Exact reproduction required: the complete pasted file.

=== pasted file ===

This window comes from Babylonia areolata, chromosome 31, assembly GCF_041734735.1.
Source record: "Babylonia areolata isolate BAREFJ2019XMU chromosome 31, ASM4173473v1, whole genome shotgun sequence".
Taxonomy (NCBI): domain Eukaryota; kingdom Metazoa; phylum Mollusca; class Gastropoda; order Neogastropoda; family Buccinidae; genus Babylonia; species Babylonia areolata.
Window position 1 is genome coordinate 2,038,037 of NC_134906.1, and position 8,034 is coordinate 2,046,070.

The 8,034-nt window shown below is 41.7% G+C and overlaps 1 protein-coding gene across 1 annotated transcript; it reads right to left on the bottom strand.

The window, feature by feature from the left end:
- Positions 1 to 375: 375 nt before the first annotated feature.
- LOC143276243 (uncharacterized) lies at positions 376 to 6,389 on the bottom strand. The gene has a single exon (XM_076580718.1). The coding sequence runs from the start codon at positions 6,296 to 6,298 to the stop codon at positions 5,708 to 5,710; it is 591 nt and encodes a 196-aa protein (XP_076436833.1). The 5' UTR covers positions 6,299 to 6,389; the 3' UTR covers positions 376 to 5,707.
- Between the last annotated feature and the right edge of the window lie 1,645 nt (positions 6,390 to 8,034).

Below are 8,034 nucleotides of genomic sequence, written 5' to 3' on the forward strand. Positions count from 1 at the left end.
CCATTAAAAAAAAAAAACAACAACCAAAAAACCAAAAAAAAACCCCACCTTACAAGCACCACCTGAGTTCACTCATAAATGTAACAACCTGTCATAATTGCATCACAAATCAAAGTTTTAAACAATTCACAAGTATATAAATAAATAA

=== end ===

This window comes from Babylonia areolata, chromosome 31, assembly GCF_041734735.1.
Source record: "Babylonia areolata isolate BAREFJ2019XMU chromosome 31, ASM4173473v1, whole genome shotgun sequence".
Taxonomy (NCBI): domain Eukaryota; kingdom Metazoa; phylum Mollusca; class Gastropoda; order Neogastropoda; family Buccinidae; genus Babylonia; species Babylonia areolata.
Window position 1 is genome coordinate 2,038,037 of NC_134906.1, and position 8,034 is coordinate 2,046,070.

The 8,034-nt window shown below is 41.7% G+C and overlaps 1 protein-coding gene across 1 annotated transcript; it reads right to left on the bottom strand.

The window, feature by feature from the left end:
- Positions 1 to 375: 375 nt before the first annotated feature.
- LOC143276243 (uncharacterized) lies at positions 376 to 6,389 on the bottom strand. The gene has a single exon (XM_076580718.1). The coding sequence runs from the start codon at positions 6,296 to 6,298 to the stop codon at positions 5,708 to 5,710; it is 591 nt and encodes a 196-aa protein (XP_076436833.1). The 5' UTR covers positions 6,299 to 6,389; the 3' UTR covers positions 376 to 5,707.
- Between the last annotated feature and the right edge of the window lie 1,645 nt (positions 6,390 to 8,034).

Below are 8,034 nucleotides of genomic sequence, written 5' to 3' on the forward strand. Positions count from 1 at the left end.
CCATTAAAAAAAAAAAACAACAACCAAAAAACCAAAAAAAAACCCCACCTTACAAGCACCACCTGAGTTCACTCATAAATGTAACAACCTGTCATAATTGCATCACAAATCAAAGTTTTAAACAATTCACAAGTATATAAATAAATAA